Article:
- IMDb Mini Biography By: I.S.Mowis

Family (2)

Spouse Enid Anne Loftis (18 November 1950 - 22 February 2019)  (his death)  (1 child)
Parents Valin Woodward
Frances McKinley

Trade Mark (2)

Full head of (prematurely) snow white hair
Towering height

Trivia (26)

Attended the University of Texas in the late 1940s.
Has four brothers.
Father was a doctor.
Brother, Lee, was a much-loved weatherman on KOTV, Tulsa, with his puppet, King Lionel.
Brother of the Pi Kappa Alpha Fraternity.
His uncle, Dr. S.A. Woodward, lived in the San Angelo, Texas area. One day, he was called to help in the birth of a male child. The family, not knowing what gender was expected, had not chosen a name, so in honor of the good doctor's service, they named him Woodward Ritter. Later, he would be known more widely as Tex Ritter.
His brother, Dr. Lewis Woodward, Ph.D., was a successful music professor at Modesto Junior College in Modesto, California. He worked at the school the same time as actor Jack Elam's half-brother (also a Ph.D.) did.
After graduating from college at the University of Texas, Woodward entered the University of Texas Law School in 1951. His legal studies were interrupted when he was recalled to active duty with the Air Force during the Korean War. He served in Korea with the Military Air Transport Command. After demobilization, he chose not to return to studying the law, choosing to became an actor, instead.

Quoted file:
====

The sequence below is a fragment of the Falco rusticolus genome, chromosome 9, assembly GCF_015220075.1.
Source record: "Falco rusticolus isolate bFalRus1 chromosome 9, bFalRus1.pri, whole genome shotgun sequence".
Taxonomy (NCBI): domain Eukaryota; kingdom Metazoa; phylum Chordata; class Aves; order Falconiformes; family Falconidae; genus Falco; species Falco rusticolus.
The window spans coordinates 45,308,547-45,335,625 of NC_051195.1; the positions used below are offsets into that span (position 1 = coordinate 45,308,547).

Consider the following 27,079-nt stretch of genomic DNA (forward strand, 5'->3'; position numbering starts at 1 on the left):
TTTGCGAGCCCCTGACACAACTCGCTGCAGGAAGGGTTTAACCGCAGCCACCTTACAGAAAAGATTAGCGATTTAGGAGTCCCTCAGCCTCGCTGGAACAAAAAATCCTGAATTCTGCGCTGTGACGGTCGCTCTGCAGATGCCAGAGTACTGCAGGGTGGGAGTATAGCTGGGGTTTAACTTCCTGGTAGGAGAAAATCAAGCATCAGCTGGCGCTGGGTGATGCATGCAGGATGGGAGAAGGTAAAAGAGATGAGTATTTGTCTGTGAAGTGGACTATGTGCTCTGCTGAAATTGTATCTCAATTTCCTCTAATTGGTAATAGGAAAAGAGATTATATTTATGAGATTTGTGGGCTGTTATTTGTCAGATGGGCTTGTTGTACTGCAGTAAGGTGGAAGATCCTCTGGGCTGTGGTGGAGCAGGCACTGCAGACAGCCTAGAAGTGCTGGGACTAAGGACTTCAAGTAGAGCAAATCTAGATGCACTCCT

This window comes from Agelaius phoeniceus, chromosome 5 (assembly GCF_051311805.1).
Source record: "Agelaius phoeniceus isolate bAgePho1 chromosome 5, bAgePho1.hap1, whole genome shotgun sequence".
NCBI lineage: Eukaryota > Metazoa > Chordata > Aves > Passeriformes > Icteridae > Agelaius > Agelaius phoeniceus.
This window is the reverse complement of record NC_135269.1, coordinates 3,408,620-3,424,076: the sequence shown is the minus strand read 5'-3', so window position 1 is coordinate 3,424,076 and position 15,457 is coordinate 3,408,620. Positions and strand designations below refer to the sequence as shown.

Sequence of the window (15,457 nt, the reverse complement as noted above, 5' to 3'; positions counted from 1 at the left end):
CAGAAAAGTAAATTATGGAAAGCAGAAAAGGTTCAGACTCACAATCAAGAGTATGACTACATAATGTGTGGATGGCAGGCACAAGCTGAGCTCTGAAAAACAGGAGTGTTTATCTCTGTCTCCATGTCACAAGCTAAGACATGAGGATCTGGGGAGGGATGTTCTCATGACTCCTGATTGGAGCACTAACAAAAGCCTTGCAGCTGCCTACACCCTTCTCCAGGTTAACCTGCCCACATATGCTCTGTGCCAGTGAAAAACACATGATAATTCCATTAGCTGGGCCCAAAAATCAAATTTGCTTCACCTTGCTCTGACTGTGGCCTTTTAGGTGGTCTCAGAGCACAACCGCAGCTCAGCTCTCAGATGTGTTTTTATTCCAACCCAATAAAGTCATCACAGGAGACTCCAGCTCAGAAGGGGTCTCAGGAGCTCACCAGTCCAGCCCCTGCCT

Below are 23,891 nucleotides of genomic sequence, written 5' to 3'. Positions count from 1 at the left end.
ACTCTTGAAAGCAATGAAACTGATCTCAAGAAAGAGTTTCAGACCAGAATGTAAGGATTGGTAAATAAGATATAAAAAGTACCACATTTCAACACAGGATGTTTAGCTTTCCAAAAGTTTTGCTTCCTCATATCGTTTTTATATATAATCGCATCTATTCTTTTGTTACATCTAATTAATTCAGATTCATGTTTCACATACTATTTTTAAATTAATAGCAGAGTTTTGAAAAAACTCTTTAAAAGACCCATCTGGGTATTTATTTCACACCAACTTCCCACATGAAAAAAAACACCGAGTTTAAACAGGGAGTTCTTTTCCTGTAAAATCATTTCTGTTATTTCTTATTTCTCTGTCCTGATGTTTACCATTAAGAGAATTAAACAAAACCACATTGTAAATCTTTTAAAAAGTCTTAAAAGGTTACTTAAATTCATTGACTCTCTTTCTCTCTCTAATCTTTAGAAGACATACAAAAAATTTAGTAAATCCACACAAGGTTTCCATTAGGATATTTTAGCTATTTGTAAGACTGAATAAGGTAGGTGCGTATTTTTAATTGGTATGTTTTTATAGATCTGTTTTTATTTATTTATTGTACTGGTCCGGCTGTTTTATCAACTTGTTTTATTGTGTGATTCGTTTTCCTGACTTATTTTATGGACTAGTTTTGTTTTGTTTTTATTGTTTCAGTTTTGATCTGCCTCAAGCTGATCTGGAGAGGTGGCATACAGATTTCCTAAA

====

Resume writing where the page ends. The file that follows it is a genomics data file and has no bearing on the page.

A 1969 article in "Newsweek" magazine, about screen "heavies" entitled "The Dirty Half Dozen," named Woodward as one of the six most in demand bad guys in television and motion pictures at the time.
Holds the record for having done more guest starring roles on the television series Gunsmoke (1955) (19) and Wagon Train (1957) (11) than any other actor.
In 1988, Woodward was presented with the "Golden Lariat Award" at the National Western Film Festival.
In 1994, the Texas Arts Council presented Morgan with its Lifetime Achievment in the Arts Award in his hometown of Arlington, Texas. The city also named a prominent street "Morgan Woodward Way".
In 1997, Woodward celebrated 50 years in show business and was given the "International Star Award" in Los Angeles, California.
In August 1988, he received the prestigious "Golden Boot Award" from the Hollywood Motion Picture and Television Fund. Other 1988 recipients were Roy Rogers, Virginia Mayo, Willie Nelson, Ann Rutherford and Burt Reynolds.
In August 1995, Woodward received the "Lifetime Achievement Award" for Western film acting from the "Wild West Film Festival" in Sonora, California.